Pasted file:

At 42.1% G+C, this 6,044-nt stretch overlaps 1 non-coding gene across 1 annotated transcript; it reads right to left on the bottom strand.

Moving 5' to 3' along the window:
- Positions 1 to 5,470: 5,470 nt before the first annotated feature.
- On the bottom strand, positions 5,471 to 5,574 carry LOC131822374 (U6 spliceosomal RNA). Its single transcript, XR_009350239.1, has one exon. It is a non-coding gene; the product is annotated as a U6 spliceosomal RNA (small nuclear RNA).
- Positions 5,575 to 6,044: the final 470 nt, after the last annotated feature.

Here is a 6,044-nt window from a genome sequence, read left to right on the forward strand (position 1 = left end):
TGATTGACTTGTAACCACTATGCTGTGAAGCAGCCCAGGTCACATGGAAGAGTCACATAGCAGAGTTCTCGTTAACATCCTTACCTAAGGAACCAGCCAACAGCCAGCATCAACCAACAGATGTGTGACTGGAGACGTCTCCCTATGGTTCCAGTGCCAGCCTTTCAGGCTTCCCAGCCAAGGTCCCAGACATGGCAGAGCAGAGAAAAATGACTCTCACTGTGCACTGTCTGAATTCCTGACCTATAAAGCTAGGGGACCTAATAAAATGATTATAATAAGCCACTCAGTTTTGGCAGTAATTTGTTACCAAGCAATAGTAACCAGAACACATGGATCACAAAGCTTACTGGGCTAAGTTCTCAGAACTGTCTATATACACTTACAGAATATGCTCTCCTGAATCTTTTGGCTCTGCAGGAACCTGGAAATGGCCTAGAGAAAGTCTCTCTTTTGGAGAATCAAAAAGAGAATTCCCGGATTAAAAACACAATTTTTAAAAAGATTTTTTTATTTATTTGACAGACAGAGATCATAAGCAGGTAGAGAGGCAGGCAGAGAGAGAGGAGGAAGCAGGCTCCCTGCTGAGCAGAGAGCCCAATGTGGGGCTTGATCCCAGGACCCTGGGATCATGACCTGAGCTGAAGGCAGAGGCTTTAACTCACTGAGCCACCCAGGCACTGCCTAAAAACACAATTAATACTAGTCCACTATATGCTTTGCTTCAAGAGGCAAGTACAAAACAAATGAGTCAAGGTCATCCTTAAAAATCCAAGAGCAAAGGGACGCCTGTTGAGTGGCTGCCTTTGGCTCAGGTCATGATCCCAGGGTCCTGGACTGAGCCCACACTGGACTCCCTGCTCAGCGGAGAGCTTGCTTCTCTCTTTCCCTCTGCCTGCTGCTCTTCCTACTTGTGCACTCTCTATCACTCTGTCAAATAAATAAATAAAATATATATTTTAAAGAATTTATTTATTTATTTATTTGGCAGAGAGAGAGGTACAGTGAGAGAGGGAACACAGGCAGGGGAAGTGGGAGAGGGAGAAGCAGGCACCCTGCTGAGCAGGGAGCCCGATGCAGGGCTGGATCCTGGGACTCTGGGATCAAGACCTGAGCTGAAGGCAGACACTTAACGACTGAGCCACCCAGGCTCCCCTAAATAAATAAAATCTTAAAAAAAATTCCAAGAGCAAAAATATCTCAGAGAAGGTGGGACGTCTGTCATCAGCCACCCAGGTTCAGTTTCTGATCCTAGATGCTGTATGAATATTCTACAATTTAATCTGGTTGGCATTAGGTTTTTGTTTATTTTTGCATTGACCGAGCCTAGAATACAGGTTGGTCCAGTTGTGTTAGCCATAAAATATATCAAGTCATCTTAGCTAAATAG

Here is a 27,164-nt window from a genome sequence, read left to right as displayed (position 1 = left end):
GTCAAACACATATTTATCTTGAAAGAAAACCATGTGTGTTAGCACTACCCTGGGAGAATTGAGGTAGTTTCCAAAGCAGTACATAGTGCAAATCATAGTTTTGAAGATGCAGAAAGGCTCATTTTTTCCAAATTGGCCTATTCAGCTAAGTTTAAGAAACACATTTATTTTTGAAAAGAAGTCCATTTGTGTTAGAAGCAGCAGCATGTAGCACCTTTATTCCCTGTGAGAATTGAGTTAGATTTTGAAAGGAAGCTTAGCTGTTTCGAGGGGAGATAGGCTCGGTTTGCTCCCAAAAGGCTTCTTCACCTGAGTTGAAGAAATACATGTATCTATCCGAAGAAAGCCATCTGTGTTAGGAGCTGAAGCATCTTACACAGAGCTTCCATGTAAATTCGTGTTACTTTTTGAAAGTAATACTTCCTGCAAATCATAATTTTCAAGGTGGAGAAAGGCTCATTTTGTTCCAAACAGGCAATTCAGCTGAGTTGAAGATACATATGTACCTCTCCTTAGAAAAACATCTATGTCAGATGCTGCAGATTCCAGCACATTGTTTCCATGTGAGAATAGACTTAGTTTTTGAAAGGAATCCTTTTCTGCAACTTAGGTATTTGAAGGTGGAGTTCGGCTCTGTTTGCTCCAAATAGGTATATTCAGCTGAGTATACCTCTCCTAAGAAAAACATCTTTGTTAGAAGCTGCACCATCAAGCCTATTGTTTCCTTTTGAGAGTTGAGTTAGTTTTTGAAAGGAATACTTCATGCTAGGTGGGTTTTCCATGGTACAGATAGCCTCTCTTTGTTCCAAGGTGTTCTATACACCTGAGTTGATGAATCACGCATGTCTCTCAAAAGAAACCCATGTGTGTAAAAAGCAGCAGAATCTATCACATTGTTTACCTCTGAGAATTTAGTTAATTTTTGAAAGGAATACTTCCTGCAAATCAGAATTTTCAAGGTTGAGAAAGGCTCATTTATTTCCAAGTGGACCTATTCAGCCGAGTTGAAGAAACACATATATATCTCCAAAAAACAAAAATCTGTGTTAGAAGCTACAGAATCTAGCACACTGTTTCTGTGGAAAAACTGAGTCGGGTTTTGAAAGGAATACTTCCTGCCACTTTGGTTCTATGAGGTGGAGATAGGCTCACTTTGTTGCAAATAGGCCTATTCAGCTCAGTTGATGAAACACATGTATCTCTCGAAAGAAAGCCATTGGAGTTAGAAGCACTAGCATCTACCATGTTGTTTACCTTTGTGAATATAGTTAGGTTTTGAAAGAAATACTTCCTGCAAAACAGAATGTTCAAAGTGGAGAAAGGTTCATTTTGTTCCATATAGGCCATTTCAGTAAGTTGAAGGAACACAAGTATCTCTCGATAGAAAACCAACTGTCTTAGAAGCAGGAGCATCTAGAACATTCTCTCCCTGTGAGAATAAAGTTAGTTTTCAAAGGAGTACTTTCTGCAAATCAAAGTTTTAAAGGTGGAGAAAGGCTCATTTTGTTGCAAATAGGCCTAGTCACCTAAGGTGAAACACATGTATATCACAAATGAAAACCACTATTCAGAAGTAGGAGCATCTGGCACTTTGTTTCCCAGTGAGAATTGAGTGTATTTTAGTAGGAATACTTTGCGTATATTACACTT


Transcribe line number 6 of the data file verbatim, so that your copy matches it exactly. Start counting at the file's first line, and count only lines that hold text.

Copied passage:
Here is a 6,044-nt window from a genome sequence, read left to right on the forward strand (position 1 = left end):